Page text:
Abstract particulars are metaphysical entities which are both abstract objects and particulars. Individual numbers are often classified as abstract particulars because they are neither concrete objects nor universals - they are particular things which do not themselves occur in space or time. Tropes are another example of entities cited as abstract particulars.
- Campbell, Keith, 1981. “The Metaphysic of Abstract Particulars,” Midwest Studies in Philosophy 6: 477-488.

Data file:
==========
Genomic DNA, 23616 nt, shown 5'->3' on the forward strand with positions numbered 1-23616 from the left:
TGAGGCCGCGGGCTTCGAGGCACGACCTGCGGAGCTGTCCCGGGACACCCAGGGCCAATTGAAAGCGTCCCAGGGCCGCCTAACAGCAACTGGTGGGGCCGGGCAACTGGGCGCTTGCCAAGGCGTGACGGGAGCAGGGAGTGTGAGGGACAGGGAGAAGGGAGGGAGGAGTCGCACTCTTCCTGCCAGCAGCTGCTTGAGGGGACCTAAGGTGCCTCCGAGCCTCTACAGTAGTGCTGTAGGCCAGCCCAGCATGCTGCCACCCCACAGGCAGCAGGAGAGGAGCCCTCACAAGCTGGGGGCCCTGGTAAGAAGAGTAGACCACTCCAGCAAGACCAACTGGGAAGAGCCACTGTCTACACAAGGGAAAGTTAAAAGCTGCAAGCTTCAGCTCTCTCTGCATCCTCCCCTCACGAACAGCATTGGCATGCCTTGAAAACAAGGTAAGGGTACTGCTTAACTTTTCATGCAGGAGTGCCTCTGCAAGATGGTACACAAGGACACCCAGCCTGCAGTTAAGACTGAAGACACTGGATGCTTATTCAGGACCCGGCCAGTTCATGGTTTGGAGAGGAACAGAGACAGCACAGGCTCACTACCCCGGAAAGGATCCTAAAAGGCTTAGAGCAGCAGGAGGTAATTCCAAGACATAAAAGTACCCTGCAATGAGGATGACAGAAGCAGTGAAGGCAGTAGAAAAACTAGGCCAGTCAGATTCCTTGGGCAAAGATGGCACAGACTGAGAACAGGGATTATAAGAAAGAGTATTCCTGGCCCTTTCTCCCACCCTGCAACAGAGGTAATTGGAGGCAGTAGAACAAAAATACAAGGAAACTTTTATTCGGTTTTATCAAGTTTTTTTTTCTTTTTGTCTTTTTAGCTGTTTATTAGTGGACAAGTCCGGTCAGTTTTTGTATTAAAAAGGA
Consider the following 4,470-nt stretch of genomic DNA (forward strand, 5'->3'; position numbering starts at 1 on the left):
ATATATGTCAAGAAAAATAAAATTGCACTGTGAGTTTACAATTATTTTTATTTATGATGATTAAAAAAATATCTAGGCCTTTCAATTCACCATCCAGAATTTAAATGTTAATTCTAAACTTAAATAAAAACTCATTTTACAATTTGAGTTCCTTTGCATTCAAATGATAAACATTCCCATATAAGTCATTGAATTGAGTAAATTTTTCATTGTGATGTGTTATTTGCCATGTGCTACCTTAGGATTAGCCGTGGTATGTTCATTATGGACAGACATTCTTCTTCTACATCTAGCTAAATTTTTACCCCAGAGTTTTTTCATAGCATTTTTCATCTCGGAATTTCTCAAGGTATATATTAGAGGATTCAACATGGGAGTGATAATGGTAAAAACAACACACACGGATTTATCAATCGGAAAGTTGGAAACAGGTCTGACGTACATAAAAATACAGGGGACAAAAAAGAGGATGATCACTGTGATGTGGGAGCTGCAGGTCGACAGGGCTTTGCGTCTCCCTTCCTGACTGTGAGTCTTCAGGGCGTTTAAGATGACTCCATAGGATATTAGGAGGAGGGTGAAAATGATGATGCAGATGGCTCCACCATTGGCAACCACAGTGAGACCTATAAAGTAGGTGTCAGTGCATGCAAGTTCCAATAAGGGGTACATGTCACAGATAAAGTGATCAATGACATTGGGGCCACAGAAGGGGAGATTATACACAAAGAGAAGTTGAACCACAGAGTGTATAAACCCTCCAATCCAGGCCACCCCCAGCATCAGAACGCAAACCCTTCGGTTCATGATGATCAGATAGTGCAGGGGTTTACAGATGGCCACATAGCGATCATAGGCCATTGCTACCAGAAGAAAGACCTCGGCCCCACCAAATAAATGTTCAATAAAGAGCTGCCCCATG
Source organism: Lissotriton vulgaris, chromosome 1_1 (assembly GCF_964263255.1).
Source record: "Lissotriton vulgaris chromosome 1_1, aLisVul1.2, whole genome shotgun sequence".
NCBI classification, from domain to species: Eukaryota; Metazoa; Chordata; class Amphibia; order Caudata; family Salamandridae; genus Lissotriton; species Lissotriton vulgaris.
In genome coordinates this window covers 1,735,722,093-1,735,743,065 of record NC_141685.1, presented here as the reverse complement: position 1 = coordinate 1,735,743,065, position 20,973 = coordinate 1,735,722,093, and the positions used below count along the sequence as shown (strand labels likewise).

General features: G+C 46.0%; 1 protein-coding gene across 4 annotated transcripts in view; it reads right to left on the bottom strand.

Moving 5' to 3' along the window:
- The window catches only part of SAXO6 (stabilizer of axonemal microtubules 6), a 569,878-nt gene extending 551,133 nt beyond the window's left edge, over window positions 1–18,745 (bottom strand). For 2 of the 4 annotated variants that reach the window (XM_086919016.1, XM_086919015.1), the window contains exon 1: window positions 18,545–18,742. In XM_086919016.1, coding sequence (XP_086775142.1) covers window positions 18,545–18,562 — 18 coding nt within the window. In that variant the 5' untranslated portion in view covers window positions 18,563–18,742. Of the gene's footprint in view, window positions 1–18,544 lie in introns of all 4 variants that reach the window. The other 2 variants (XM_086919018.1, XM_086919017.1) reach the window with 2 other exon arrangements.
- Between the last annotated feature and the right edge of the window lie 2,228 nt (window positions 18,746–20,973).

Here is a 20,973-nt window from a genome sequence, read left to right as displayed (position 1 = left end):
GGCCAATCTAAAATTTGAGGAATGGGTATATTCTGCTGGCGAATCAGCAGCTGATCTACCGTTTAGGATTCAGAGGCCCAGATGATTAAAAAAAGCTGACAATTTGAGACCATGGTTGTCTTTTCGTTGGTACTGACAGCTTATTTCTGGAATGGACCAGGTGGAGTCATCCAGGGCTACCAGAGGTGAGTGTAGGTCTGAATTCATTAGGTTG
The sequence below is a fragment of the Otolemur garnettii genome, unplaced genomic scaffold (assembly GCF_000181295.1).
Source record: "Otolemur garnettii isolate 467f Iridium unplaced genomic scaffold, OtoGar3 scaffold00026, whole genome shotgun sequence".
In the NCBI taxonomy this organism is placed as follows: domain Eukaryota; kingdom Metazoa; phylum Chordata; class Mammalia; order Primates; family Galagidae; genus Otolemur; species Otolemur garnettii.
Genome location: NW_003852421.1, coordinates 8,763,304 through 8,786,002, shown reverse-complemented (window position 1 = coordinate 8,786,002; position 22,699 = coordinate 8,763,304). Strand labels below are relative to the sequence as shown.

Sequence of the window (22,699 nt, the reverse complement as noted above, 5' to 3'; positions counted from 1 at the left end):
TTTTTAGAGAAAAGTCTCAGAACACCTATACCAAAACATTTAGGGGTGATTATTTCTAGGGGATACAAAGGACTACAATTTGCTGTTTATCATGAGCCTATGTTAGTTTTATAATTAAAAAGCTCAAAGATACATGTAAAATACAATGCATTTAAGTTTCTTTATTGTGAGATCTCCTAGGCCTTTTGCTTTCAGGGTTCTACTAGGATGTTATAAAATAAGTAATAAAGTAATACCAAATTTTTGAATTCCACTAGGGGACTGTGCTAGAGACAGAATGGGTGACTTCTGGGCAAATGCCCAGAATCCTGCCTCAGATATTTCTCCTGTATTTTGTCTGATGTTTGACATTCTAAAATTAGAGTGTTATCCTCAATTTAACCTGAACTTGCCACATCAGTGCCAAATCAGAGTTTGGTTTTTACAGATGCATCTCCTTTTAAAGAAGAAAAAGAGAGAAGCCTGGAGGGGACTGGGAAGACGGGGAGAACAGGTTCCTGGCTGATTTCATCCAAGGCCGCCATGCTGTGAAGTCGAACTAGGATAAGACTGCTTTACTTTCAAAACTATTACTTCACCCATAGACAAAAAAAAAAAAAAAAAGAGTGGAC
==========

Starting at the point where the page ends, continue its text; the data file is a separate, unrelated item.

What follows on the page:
- Stout, G. F., 1921. “The Nature of Universals and Propositions,” The Problem of Universals, ed. Charles Landesman, New York: Basic Books, 1971: 154-166.
- 1923 “Are the Characteristics of Particular Things Universal or Particular?,” ibid. 178-183.
- Abstract objects entry by Gideon Rosen in the Stanford Encyclopedia of Philosophy, 2001-07-19
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